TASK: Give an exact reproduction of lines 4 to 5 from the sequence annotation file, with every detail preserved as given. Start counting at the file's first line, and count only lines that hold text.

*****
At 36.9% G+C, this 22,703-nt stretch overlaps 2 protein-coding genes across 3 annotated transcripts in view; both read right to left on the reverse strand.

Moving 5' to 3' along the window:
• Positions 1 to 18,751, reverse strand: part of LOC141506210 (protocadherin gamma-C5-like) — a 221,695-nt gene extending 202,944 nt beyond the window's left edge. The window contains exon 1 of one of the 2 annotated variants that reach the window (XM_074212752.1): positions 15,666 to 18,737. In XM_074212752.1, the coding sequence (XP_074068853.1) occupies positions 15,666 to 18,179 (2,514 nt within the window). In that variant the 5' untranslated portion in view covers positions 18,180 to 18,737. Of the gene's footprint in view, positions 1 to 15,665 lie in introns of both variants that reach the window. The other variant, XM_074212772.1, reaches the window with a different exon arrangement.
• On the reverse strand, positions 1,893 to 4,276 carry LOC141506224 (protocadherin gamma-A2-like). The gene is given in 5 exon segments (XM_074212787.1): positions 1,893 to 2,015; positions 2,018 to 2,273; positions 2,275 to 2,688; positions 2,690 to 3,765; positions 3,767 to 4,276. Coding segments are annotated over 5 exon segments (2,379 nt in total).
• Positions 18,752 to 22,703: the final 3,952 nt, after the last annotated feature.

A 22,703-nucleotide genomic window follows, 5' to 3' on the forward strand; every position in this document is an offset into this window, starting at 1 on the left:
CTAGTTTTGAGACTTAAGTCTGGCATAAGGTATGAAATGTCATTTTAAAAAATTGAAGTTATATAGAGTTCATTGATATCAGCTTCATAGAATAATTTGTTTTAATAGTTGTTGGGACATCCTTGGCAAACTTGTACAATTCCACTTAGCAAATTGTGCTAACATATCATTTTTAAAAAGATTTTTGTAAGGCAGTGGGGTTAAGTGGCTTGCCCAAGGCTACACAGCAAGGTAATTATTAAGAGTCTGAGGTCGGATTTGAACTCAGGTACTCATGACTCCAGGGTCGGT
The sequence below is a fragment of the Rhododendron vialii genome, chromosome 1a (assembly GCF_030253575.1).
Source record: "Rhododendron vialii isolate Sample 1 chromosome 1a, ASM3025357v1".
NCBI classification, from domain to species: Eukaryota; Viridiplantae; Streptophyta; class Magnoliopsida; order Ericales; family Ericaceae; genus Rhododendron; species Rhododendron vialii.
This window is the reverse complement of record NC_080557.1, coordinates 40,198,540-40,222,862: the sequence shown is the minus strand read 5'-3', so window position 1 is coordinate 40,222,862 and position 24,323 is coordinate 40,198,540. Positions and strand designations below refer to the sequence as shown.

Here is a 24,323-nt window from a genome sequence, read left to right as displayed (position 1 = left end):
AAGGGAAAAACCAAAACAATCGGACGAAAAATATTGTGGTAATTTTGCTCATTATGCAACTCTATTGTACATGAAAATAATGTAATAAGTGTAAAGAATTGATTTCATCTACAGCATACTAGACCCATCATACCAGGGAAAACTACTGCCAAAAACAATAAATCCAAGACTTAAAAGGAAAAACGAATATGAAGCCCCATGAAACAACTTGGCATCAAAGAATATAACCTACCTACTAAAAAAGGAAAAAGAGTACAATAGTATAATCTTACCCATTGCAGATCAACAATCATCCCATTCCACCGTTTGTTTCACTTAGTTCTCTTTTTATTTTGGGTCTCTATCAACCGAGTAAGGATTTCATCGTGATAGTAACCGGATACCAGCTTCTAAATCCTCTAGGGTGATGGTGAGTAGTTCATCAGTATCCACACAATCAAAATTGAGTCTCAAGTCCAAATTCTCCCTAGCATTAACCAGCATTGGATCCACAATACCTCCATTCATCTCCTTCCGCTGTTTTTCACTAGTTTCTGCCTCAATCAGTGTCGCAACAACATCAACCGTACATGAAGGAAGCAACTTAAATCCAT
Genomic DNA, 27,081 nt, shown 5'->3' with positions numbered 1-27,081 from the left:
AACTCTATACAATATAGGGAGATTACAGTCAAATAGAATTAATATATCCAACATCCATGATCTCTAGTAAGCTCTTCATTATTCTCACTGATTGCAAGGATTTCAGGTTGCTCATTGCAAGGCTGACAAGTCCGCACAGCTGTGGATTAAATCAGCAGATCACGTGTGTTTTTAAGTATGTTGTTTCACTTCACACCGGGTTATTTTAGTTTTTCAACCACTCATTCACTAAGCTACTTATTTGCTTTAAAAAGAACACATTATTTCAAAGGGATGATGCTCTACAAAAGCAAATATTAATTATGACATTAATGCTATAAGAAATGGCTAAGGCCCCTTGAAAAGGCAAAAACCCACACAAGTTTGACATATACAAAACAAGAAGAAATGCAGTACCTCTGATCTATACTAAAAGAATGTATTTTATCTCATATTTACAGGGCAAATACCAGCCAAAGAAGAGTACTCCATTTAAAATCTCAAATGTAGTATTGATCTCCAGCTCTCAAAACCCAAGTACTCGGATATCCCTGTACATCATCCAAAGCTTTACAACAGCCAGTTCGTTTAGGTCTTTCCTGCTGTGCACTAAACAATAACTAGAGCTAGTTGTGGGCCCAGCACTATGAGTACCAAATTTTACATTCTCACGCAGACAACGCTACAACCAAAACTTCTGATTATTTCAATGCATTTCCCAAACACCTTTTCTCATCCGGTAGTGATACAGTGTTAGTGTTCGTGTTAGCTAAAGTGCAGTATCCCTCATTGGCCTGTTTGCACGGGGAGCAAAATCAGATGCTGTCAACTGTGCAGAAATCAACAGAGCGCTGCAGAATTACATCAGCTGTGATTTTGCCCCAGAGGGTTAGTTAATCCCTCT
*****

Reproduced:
• On the reverse strand, positions 1,893 to 4,276 carry LOC141506224 (protocadherin gamma-A2-like). The gene is given in 5 exon segments (XM_074212787.1): positions 1,893 to 2,015; positions 2,018 to 2,273; positions 2,275 to 2,688; positions 2,690 to 3,765; positions 3,767 to 4,276. Coding segments are annotated over 5 exon segments (2,379 nt in total).
• Positions 18,752 to 22,703: the final 3,952 nt, after the last annotated feature.